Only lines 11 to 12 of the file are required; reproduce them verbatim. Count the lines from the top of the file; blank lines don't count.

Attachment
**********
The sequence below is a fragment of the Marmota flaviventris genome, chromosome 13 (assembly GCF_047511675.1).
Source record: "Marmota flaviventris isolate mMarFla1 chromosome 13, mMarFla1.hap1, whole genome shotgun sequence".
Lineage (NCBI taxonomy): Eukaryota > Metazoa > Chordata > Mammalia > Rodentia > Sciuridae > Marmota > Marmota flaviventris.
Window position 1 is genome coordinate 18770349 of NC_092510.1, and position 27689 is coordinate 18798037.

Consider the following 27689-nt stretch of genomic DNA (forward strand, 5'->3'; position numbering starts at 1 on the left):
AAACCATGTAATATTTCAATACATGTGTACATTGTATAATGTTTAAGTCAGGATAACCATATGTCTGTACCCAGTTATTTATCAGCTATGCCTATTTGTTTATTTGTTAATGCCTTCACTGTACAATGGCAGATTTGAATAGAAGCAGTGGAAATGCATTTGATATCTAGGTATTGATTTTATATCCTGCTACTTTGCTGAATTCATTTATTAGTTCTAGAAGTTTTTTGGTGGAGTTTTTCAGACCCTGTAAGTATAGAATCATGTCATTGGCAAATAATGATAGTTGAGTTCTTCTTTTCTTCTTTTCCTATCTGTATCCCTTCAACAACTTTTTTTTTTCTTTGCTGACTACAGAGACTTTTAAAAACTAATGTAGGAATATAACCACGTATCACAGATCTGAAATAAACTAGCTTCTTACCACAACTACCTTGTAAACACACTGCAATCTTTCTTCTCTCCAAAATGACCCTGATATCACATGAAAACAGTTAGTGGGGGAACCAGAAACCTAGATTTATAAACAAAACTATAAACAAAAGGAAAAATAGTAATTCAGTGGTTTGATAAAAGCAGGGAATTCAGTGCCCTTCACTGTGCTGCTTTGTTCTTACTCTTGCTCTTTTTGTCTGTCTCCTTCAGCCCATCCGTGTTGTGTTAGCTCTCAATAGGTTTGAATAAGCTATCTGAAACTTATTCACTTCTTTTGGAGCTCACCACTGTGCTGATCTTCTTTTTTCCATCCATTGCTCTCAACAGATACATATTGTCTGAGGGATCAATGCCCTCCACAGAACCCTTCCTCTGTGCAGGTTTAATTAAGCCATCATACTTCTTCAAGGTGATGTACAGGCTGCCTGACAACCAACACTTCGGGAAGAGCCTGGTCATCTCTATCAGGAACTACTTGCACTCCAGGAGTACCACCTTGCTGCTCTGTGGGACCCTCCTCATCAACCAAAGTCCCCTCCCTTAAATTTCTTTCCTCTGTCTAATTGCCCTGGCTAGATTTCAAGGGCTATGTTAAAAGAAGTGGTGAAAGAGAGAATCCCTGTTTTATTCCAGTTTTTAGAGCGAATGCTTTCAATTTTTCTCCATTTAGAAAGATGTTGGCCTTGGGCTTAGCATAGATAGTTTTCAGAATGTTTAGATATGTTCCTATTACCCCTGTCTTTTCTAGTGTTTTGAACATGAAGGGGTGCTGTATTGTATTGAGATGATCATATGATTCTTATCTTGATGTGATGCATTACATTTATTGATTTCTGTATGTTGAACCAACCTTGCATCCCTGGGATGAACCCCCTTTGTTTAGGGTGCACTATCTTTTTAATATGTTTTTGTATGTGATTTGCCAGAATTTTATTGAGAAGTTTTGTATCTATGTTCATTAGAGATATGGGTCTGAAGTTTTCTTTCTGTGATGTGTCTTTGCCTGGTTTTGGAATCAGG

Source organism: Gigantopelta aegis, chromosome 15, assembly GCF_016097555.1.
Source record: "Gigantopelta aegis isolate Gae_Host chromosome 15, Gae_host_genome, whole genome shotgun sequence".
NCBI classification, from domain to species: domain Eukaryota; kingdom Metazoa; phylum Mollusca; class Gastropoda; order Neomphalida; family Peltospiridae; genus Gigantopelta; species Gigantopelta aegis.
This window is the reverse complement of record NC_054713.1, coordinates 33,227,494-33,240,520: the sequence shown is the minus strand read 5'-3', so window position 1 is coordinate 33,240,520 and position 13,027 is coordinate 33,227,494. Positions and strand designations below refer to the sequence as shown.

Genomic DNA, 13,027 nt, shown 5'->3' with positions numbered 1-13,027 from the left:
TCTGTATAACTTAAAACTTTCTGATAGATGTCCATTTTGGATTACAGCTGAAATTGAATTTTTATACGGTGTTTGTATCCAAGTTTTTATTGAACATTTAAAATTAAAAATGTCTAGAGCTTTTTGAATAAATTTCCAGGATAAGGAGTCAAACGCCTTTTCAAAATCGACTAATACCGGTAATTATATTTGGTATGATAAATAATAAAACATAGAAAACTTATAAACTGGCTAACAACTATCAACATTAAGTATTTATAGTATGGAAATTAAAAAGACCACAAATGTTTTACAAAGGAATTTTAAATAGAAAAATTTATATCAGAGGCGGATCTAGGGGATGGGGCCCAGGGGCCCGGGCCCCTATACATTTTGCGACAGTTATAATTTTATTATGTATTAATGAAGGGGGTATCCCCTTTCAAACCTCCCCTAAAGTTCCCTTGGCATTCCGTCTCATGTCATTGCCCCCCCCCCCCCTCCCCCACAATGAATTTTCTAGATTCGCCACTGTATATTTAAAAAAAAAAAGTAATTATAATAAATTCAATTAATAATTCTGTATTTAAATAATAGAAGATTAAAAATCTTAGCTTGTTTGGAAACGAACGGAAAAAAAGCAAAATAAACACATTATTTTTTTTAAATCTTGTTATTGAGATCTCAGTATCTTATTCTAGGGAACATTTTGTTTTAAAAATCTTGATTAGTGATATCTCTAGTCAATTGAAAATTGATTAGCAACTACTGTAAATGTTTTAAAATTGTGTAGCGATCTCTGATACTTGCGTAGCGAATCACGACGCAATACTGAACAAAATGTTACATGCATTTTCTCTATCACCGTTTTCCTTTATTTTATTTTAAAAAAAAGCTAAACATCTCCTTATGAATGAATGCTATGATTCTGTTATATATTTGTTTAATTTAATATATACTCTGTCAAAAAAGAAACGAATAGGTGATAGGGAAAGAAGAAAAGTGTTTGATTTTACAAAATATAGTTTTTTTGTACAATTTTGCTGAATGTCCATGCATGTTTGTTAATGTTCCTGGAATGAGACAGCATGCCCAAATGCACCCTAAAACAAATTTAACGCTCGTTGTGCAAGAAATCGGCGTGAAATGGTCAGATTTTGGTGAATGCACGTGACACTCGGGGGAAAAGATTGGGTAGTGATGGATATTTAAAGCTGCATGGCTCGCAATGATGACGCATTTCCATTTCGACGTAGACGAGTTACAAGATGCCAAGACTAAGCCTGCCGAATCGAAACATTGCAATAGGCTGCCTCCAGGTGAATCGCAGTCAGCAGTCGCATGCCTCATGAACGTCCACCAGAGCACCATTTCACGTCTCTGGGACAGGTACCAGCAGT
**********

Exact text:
Genomic DNA, 13,027 nt, shown 5'->3' with positions numbered 1-13,027 from the left:
TCTGTATAACTTAAAACTTTCTGATAGATGTCCATTTTGGATTACAGCTGAAATTGAATTTTTATACGGTGTTTGTATCCAAGTTTTTATTGAACATTTAAAATTAAAAATGTCTAGAGCTTTTTGAATAAATTTCCAGGATAAGGAGTCAAACGCCTTTTCAAAATCGACTAATACCGGTAATTATATTTGGTATGATAAATAATAAAACATAGAAAACTTATAAACTGGCTAACAACTATCAACATTAAGTATTTATAGTATGGAAATTAAAAAGACCACAAATGTTTTACAAAGGAATTTTAAATAGAAAAATTTATATCAGAGGCGGATCTAGGGGATGGGGCCCAGGGGCCCGGGCCCCTATACATTTTGCGACAGTTATAATTTTATTATGTATTAATGAAGGGGGTATCCCCTTTCAAACCTCCCCTAAAGTTCCCTTGGCATTCCGTCTCATGTCATTGCCCCCCCCCCCCCTCCCCCACAATGAATTTTCTAGATTCGCCACTGTATATTTAAAAAAAAAAAGTAATTATAATAAATTCAATTAATAATTCTGTATTTAAATAATAGAAGATTAAAAATCTTAGCTTGTTTGGAAACGAACGGAAAAAAAGCAAAATAAACACATTATTTTTTTTAAATCTTGTTATTGAGATCTCAGTATCTTATTCTAGGGAACATTTTGTTTTAAAAATCTTGATTAGTGATATCTCTAGTCAATTGAAAATTGATTAGCAACTACTGTAAATGTTTTAAAATTGTGTAGCGATCTCTGATACTTGCGTAGCGAATCACGACGCAATACTGAACAAAATGTTACATGCATTTTCTCTATCACCGTTTTCCTTTATTTTATTTTAAAAAAAAGCTAAACATCTCCTTATGAATGAATGCTATGATTCTGTTATATATTTGTTTAATTTAATATATACTCTGTCAAAAAAGAAACGAATAGGTGATAGGGAAAGAAGAAAAGTGTTTGATTTTACAAAATATAGTTTTTTTGTACAATTTTGCTGAATGTCCATGCATGTTTGTTAATGTTCCTGGAATGAGACAGCATGCCCAAATGCACCCTAAAACAAATTTAACGCTCGTTGTGCAAGAAATCGGCGTGAAATGGTCAGATTTTGGTGAATGCACGTGACACTCGGGGGAAAAGATTGGGTAGTGATGGATATTTAAAGCTGCATGGCTCGCAATGATGACGCATTTCCATTTCGACGTAGACGAGTTACAAGATGCCAAGACTAAGCCTGCCGAATCGAAACATTGCAATAGGCTGCCTCCAGGTGAATCGCAGTCAGCAGTCGCATGCCTCATGAACGTCCACCAGAGCACCATTTCACGTCTCTGGGACAGGTACCAGCAGT